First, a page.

How you eat is just as important as what you eat when it comes to managing IBD. The below tips may help to manage or prevent IBD flareups.
Eat Small, Frequent Meals
Eating small, frequent meals can help IBD patients digest their food properly and reduce inflammation.
Avoid Trigger Foods
IBD patients should avoid foods that trigger their symptoms, such as spicy foods, high-fat foods, and dairy products.
IBD patients should drink plenty of fluids to prevent dehydration, which can exacerbate symptoms.
Increase Fiber Intake Gradually
Fiber can be beneficial for IBD patients, but it should be increased gradually to prevent digestive upset.
Choose Nutrient-Dense Foods
IBD patients should aim to eat a balanced diet with a variety of nutrient-dense foods such as leafy greens, lean protein, and whole grains to ensure they are getting the nutrients they need.
It’s important for IBD patients to monitor their symptoms and report any changes to their healthcare team, as nutrient deficiencies can cause additional complications and may exacerbate IBD symptoms.
What To Eat When You Have IBD
It’s important to note that everyone with IBD has different symptoms, and the disease affects everyone differently. There is no one plan that works for everyone, and there are lots of different types of diets that IBD patients follow. Your doctor or dietician may recommend a specific diet based on your particular symptoms.
Every patient with IBD is different, and different foods may trigger symptoms or affect patients differently. However, there are some common foods that many IBD sufferers find triggering that you may wish to avoid. At the very least, symptoms should be monitored to determine if they are affecting you.
Foods to Avoid:
- High-fat foods: Foods high in fat can be difficult to digest and may trigger inflammation in the digestive tract. Examples include fried foods, creamy sauces, and fatty meats.
- Spicy foods: Spicy foods can also cause inflammation in the digestive tract, and may trigger symptoms such as diarrhea and abdominal pain.
- Dairy products: Many IBD patients have difficulty digesting lactose, the sugar found in dairy products. This can cause symptoms such as bloating, gas, and diarrhea.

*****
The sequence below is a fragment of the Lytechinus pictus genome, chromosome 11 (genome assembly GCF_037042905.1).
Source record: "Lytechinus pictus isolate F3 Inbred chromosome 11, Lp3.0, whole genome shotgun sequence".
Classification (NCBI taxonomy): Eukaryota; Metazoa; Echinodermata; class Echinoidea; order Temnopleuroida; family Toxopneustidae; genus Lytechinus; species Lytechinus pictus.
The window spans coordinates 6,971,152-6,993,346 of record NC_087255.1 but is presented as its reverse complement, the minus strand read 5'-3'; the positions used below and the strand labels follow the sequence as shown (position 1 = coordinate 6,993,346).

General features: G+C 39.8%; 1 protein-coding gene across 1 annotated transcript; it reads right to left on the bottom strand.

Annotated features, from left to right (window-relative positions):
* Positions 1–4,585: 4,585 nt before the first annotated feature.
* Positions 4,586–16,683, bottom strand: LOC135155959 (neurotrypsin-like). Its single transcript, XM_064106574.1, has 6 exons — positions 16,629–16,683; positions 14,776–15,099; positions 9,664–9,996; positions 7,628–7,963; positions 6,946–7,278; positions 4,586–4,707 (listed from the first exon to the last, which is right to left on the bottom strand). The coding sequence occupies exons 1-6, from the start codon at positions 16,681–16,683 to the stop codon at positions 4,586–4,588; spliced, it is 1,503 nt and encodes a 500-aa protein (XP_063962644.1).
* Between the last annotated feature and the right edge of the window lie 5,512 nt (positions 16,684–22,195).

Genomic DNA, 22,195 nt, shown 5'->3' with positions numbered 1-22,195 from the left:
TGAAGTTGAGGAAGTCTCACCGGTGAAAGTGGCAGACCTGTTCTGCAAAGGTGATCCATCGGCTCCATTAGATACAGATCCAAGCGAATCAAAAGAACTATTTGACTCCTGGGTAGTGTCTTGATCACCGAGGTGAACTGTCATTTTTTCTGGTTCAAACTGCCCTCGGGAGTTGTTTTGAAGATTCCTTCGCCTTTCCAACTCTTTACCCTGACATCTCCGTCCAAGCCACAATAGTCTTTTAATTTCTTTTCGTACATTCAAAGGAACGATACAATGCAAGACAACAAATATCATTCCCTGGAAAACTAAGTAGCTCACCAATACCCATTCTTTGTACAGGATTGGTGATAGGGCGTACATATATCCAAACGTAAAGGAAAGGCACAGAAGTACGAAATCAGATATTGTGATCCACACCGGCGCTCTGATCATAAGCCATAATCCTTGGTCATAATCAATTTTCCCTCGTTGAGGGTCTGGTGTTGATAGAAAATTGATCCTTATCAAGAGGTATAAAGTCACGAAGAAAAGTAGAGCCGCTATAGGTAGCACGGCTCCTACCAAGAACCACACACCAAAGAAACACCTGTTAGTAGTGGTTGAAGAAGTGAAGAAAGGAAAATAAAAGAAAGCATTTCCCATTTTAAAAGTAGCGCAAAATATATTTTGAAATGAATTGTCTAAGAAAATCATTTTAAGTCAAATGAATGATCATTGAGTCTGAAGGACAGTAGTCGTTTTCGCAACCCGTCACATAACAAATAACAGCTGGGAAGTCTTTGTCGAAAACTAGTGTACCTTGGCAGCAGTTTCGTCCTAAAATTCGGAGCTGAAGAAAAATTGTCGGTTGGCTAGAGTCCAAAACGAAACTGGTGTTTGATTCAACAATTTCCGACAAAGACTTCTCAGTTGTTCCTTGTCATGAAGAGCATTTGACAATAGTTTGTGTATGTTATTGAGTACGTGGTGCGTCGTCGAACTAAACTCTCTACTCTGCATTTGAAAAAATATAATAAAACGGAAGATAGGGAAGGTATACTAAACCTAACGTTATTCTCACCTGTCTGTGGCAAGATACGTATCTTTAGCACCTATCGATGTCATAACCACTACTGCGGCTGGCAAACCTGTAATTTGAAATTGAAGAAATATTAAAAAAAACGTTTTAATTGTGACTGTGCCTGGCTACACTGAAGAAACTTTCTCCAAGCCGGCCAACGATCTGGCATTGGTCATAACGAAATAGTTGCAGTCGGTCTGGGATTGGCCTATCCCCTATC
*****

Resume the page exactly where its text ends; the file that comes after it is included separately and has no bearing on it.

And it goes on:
- Fiber-rich foods: While fiber is important for digestive health, some IBD patients may have difficulty digesting high-fiber foods such as fruits, vegetables, and whole grains. These foods can cause discomfort and exacerbate symptoms in some patients.
On the flip side, some foods may actually help to ease your symptoms and provide valuable nutrients.
Foods to Add:
- Lean protein: IBD patients should aim to include lean protein sources such as chicken, fish, and tofu in their diet. These foods are easy to digest and provide essential amino acids for muscle and tissue repair.
- Low-fiber fruits and vegetables: IBD patients should choose low-fiber fruits and vegetables such as bananas, cooked carrots, and peeled apples. These foods provide important vitamins and minerals without causing discomfort. Try adding just a few of these fruits and vegetables to your diet at a time, vs. trying everything all at once.
- Whole grains: While some IBD patients may have difficulty digesting fiber-rich whole grains, others may tolerate them well. Whole grains such as quinoa and brown rice provide fiber, vitamins, and minerals.
- Fermented foods: Fermented foods such as yogurt, kefir, and sauerkraut can be beneficial for IBD patients. These foods contain beneficial bacteria that can help support digestive health.
It’s important to note that every IBD patient is unique and may have different dietary needs and restrictions. It’s best to work with a registered dietitian or your healthcare team to develop a healthy, personalized meal plan that meets your individual needs and preferences.
In summary, nutrient deficiencies are common in IBD patients and can cause a range of complications if left untreated. IBD patients should work with their healthcare team to monitor their symptoms, develop a comprehensive treatment plan that includes nutritional support, and aim to eat a balanced diet with a variety of nutrient-dense foods.